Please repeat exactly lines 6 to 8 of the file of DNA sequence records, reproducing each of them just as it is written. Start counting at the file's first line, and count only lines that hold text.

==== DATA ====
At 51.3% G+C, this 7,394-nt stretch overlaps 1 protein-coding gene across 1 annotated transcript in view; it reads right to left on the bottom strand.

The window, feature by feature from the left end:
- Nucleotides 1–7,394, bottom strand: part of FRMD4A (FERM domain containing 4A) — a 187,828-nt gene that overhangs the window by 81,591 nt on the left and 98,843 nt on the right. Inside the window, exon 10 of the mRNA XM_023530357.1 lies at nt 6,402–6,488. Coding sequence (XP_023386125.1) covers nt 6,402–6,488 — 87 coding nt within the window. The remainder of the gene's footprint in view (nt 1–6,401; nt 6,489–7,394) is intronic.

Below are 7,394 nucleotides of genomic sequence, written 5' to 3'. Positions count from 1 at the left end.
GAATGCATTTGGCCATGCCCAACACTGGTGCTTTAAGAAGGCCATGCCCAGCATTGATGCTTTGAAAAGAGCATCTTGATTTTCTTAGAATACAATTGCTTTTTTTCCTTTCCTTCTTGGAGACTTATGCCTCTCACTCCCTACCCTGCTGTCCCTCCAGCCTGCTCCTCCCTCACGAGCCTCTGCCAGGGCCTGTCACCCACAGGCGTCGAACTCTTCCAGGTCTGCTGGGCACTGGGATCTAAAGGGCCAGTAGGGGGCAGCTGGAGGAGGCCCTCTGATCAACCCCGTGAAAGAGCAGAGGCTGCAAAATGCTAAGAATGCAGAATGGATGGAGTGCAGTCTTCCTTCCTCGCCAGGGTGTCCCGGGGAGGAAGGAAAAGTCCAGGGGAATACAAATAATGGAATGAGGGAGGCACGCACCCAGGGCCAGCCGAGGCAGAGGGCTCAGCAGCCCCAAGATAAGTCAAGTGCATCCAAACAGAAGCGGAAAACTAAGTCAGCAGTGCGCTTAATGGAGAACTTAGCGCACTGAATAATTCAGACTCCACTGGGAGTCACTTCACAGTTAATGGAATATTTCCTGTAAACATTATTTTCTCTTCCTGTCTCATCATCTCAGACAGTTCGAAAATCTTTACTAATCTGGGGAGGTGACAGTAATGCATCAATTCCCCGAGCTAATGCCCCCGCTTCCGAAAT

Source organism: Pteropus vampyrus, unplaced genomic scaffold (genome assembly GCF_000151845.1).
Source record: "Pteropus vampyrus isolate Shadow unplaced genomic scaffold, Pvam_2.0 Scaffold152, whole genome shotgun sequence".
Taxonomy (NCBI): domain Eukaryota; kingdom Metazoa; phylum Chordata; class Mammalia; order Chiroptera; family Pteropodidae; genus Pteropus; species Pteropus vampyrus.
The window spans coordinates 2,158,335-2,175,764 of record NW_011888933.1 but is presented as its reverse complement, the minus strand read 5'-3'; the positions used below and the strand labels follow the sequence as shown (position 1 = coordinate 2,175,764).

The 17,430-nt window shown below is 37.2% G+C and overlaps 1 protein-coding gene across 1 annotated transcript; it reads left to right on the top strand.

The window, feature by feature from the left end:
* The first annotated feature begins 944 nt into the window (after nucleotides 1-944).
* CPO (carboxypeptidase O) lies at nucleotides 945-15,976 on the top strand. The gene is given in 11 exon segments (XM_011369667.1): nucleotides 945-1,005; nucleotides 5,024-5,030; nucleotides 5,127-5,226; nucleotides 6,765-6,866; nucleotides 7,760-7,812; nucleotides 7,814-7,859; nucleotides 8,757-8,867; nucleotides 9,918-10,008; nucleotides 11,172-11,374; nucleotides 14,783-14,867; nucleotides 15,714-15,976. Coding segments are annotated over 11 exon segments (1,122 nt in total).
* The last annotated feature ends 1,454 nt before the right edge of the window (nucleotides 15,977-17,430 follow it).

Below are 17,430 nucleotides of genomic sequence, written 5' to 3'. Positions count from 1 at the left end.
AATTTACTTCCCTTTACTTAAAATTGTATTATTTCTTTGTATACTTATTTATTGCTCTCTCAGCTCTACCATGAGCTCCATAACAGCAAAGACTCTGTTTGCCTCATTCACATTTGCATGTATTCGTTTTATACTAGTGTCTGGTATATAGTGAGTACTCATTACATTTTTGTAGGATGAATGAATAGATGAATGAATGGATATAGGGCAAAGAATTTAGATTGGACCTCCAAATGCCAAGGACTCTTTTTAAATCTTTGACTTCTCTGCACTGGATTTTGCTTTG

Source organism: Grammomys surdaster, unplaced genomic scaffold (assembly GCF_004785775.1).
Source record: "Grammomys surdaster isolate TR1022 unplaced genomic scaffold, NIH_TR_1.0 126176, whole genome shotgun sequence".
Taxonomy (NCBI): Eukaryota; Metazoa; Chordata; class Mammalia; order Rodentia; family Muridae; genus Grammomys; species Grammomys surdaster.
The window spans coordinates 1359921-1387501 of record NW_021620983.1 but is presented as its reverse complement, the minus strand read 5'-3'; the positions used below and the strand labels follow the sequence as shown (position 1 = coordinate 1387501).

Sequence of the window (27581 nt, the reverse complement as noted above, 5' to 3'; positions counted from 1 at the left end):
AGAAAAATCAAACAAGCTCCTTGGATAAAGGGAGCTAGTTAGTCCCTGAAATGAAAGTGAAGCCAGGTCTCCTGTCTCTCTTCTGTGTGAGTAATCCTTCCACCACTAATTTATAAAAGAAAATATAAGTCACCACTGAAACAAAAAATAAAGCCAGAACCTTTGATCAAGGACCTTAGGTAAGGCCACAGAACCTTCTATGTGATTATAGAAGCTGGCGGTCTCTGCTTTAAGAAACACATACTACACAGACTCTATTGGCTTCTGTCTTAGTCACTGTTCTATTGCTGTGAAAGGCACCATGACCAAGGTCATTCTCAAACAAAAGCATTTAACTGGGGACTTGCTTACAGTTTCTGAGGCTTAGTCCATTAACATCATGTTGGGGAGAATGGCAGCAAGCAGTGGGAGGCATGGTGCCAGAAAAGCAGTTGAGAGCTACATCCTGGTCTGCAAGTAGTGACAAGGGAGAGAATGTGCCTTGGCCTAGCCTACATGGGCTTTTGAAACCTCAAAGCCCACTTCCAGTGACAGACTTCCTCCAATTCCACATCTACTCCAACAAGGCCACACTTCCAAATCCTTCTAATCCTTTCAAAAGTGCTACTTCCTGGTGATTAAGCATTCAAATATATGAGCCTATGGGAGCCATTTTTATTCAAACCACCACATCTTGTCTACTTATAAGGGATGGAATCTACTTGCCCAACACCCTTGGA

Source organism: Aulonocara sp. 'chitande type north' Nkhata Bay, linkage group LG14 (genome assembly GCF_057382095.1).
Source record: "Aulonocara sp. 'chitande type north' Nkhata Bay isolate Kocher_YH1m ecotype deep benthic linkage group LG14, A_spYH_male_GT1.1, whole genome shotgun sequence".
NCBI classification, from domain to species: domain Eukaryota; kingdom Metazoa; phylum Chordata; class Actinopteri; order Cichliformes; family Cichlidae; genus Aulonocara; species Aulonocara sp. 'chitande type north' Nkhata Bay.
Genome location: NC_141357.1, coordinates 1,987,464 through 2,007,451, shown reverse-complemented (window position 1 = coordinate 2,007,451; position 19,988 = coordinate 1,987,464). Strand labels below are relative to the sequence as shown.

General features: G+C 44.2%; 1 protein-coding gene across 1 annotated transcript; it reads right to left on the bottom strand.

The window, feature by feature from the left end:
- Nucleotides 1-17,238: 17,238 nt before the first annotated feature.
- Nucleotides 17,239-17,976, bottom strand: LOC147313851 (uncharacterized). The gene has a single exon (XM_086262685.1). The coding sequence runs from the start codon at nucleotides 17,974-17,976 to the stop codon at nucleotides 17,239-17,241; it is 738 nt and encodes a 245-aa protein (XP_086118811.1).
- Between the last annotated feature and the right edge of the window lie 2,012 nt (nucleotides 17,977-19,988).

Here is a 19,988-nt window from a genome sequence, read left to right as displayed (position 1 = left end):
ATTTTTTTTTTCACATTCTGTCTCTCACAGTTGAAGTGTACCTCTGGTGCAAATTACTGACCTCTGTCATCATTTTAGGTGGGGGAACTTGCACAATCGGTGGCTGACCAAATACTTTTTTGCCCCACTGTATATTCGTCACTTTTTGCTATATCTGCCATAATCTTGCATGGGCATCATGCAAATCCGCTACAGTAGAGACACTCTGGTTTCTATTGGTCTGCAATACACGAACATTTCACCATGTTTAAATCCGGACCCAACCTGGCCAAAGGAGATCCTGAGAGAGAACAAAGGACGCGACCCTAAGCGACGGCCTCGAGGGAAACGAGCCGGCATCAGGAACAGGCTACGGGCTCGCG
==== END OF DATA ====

Source organism: Pteropus vampyrus, unplaced genomic scaffold (genome assembly GCF_000151845.1).
Source record: "Pteropus vampyrus isolate Shadow unplaced genomic scaffold, Pvam_2.0 Scaffold152, whole genome shotgun sequence".
Taxonomy (NCBI): domain Eukaryota; kingdom Metazoa; phylum Chordata; class Mammalia; order Chiroptera; family Pteropodidae; genus Pteropus; species Pteropus vampyrus.